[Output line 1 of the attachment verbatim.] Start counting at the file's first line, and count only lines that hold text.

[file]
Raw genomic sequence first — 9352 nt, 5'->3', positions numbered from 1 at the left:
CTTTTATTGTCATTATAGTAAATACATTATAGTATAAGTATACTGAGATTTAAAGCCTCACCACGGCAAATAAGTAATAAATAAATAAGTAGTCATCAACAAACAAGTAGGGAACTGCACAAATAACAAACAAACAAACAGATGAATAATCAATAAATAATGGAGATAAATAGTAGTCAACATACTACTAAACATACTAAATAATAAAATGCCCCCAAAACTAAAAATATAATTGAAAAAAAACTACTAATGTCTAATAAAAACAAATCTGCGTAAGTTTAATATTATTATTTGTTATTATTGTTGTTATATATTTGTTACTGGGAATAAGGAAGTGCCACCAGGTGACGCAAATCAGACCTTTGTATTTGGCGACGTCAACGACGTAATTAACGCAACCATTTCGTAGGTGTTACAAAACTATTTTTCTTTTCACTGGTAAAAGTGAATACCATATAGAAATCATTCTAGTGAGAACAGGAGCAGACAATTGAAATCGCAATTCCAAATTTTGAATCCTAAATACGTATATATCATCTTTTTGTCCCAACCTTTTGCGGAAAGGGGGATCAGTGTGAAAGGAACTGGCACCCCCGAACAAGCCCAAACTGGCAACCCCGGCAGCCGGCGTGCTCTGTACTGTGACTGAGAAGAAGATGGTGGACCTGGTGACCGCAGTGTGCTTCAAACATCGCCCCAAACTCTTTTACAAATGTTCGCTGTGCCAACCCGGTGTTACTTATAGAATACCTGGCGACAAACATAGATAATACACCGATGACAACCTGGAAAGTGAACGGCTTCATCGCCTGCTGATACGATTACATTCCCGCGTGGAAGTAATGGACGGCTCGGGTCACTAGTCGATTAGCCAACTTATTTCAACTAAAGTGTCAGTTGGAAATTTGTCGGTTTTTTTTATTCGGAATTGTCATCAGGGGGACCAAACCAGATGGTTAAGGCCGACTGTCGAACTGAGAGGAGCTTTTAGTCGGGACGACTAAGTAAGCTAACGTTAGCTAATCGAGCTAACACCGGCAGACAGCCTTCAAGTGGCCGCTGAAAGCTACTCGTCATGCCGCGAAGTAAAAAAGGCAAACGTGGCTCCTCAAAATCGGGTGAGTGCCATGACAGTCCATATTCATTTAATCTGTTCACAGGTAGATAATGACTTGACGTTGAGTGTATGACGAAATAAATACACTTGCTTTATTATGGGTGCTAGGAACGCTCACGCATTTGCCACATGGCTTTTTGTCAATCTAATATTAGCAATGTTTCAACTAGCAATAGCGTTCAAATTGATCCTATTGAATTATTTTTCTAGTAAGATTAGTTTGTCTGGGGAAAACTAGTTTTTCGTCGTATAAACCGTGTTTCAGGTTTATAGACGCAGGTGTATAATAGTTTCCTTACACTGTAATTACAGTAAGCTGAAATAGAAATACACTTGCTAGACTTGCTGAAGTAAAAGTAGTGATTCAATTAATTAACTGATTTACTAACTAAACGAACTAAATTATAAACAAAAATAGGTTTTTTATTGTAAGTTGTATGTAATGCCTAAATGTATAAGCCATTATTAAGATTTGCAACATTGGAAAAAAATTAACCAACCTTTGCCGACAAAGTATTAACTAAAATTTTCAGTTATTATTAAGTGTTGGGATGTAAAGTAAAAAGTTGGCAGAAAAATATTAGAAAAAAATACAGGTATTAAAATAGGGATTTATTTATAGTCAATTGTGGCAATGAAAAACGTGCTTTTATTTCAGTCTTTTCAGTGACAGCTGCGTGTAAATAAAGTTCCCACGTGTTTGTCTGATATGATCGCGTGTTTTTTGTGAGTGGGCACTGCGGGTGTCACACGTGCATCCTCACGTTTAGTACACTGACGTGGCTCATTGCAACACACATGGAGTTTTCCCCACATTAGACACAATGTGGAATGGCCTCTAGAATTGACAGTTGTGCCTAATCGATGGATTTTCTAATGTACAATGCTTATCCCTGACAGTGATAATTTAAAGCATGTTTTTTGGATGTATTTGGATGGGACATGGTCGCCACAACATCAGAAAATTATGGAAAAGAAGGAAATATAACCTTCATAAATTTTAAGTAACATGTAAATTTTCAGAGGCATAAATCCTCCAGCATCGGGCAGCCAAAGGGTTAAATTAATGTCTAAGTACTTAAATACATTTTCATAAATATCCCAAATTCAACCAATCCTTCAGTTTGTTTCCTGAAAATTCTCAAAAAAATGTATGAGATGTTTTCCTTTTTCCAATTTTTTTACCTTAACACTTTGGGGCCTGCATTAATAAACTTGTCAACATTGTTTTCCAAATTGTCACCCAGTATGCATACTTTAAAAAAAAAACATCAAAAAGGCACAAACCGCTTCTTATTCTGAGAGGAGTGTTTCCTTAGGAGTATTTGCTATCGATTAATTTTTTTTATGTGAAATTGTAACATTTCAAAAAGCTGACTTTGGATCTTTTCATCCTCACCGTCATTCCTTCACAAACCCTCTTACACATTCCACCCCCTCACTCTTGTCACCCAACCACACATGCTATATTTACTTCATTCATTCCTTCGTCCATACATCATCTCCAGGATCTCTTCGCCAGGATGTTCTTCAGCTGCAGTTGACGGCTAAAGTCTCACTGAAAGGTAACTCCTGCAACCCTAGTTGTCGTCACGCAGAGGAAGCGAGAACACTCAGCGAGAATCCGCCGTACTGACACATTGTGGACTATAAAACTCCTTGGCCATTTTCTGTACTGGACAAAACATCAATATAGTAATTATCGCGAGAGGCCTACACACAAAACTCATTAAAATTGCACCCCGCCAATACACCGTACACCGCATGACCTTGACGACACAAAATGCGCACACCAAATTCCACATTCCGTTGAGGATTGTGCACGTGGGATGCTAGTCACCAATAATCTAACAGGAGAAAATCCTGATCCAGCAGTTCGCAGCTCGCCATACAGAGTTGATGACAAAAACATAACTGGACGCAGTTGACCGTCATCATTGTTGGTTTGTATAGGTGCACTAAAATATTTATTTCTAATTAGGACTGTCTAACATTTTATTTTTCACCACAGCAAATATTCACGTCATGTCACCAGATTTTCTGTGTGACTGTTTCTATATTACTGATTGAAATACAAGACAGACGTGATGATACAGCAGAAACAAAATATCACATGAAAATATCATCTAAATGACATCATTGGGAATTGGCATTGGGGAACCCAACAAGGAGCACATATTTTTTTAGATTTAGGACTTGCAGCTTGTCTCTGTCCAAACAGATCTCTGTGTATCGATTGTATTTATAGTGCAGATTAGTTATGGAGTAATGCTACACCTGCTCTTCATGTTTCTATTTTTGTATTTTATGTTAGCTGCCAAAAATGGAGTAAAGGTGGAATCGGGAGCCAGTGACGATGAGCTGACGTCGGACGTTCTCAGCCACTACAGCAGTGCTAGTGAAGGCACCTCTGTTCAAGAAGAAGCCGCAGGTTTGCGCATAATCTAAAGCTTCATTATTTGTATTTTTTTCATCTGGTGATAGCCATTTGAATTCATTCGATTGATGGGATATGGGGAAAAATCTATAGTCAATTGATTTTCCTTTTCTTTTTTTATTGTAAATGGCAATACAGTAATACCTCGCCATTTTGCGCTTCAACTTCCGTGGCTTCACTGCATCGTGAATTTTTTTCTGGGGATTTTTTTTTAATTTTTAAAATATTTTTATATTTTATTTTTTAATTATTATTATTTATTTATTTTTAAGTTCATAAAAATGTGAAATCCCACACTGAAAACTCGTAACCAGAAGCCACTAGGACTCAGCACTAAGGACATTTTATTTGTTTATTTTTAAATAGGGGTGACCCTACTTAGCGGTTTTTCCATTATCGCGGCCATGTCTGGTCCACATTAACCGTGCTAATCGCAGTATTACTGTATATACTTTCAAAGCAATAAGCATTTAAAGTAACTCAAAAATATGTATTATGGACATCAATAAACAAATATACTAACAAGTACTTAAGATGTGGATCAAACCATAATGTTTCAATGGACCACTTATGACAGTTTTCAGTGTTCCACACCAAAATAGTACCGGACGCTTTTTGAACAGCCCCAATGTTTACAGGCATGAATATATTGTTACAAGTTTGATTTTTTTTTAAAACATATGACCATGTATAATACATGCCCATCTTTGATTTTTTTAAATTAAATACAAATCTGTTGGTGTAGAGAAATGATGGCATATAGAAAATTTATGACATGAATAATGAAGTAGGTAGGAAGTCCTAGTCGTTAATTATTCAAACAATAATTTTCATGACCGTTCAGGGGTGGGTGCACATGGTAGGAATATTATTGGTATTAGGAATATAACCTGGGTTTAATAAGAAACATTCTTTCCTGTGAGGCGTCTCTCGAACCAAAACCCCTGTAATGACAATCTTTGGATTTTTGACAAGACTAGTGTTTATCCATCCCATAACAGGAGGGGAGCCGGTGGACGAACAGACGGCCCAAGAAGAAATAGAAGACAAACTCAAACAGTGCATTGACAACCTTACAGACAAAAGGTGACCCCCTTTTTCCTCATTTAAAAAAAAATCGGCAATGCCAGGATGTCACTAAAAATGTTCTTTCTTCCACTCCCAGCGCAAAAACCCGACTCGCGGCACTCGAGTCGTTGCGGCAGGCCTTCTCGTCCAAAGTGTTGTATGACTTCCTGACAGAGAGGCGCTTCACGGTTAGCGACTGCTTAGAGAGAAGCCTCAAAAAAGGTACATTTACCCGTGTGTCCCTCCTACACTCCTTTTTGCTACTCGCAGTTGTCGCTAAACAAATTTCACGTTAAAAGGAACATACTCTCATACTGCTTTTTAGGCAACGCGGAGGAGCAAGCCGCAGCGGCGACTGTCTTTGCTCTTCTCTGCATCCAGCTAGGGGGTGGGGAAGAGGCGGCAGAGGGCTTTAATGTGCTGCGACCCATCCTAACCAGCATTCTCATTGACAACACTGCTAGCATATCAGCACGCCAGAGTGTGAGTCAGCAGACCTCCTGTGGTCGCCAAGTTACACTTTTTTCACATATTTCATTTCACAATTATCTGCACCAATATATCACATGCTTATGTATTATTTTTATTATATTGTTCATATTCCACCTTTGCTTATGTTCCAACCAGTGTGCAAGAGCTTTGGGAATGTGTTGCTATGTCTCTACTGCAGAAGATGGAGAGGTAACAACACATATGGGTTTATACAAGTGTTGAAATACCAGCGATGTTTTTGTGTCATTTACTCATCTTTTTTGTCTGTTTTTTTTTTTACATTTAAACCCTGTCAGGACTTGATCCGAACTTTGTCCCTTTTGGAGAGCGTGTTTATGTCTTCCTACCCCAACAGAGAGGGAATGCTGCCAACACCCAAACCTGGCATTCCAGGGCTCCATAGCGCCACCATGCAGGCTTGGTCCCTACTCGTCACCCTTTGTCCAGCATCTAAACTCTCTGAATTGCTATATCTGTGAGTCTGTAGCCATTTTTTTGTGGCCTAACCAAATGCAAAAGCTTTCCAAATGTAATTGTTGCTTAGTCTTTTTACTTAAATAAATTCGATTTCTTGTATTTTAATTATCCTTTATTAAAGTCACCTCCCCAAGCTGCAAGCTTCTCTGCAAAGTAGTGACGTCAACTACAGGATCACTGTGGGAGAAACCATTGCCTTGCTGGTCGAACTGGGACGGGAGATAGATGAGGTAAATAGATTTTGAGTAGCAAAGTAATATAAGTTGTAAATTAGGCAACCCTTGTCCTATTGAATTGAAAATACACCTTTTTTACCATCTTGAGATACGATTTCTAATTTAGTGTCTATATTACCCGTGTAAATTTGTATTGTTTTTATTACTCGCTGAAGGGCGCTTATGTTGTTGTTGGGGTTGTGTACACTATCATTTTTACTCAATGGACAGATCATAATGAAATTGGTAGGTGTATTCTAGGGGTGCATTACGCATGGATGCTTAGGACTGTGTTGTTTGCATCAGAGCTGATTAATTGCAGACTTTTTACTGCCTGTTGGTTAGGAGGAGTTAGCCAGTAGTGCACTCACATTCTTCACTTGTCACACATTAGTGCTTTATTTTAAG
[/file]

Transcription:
Raw genomic sequence first — 9352 nt, 5'->3', positions numbered from 1 at the left: